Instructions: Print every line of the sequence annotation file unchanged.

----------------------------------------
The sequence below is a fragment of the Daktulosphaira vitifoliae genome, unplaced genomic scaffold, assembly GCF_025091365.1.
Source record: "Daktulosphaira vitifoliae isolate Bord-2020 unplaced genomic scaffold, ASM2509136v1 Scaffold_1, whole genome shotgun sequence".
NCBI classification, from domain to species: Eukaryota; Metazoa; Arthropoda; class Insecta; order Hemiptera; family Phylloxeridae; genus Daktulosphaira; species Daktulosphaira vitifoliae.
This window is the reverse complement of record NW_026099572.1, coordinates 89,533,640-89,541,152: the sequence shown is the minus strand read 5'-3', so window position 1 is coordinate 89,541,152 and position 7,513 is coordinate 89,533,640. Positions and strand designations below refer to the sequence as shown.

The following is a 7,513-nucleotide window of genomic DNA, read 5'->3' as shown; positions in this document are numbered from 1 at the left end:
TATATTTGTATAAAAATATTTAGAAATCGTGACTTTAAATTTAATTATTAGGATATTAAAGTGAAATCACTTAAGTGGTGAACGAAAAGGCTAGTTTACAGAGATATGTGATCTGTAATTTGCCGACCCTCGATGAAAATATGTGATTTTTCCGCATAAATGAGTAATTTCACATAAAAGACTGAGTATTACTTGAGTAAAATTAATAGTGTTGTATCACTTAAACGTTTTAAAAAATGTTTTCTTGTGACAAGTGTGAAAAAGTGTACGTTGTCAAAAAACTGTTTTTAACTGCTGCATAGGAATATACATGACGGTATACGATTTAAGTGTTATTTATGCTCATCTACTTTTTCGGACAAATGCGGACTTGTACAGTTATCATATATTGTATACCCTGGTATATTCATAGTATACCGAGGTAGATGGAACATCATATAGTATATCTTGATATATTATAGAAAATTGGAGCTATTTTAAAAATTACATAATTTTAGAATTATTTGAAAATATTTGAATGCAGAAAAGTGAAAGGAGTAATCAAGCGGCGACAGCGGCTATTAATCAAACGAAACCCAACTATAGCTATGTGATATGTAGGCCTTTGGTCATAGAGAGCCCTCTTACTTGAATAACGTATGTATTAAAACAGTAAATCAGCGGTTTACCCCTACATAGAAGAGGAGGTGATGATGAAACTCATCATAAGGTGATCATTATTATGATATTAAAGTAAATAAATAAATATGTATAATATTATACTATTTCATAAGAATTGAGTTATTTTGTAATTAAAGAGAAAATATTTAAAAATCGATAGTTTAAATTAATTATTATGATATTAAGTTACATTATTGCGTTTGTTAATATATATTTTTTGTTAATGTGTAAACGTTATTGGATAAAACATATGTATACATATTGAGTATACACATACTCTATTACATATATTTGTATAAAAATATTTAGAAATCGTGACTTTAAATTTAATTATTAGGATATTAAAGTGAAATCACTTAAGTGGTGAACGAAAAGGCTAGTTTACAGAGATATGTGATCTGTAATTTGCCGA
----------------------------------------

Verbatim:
The sequence below is a fragment of the Daktulosphaira vitifoliae genome, unplaced genomic scaffold, assembly GCF_025091365.1.
Source record: "Daktulosphaira vitifoliae isolate Bord-2020 unplaced genomic scaffold, ASM2509136v1 Scaffold_1, whole genome shotgun sequence".
NCBI classification, from domain to species: Eukaryota; Metazoa; Arthropoda; class Insecta; order Hemiptera; family Phylloxeridae; genus Daktulosphaira; species Daktulosphaira vitifoliae.
This window is the reverse complement of record NW_026099572.1, coordinates 89,533,640-89,541,152: the sequence shown is the minus strand read 5'-3', so window position 1 is coordinate 89,541,152 and position 7,513 is coordinate 89,533,640. Positions and strand designations below refer to the sequence as shown.

The following is a 7,513-nucleotide window of genomic DNA, read 5'->3' as shown; positions in this document are numbered from 1 at the left end:
TATATTTGTATAAAAATATTTAGAAATCGTGACTTTAAATTTAATTATTAGGATATTAAAGTGAAATCACTTAAGTGGTGAACGAAAAGGCTAGTTTACAGAGATATGTGATCTGTAATTTGCCGACCCTCGATGAAAATATGTGATTTTTCCGCATAAATGAGTAATTTCACATAAAAGACTGAGTATTACTTGAGTAAAATTAATAGTGTTGTATCACTTAAACGTTTTAAAAAATGTTTTCTTGTGACAAGTGTGAAAAAGTGTACGTTGTCAAAAAACTGTTTTTAACTGCTGCATAGGAATATACATGACGGTATACGATTTAAGTGTTATTTATGCTCATCTACTTTTTCGGACAAATGCGGACTTGTACAGTTATCATATATTGTATACCCTGGTATATTCATAGTATACCGAGGTAGATGGAACATCATATAGTATATCTTGATATATTATAGAAAATTGGAGCTATTTTAAAAATTACATAATTTTAGAATTATTTGAAAATATTTGAATGCAGAAAAGTGAAAGGAGTAATCAAGCGGCGACAGCGGCTATTAATCAAACGAAACCCAACTATAGCTATGTGATATGTAGGCCTTTGGTCATAGAGAGCCCTCTTACTTGAATAACGTATGTATTAAAACAGTAAATCAGCGGTTTACCCCTACATAGAAGAGGAGGTGATGATGAAACTCATCATAAGGTGATCATTATTATGATATTAAAGTAAATAAATAAATATGTATAATATTATACTATTTCATAAGAATTGAGTTATTTTGTAATTAAAGAGAAAATATTTAAAAATCGATAGTTTAAATTAATTATTATGATATTAAGTTACATTATTGCGTTTGTTAATATATATTTTTTGTTAATGTGTAAACGTTATTGGATAAAACATATGTATACATATTGAGTATACACATACTCTATTACATATATTTGTATAAAAATATTTAGAAATCGTGACTTTAAATTTAATTATTAGGATATTAAAGTGAAATCACTTAAGTGGTGAACGAAAAGGCTAGTTTACAGAGATATGTGATCTGTAATTTGCCGA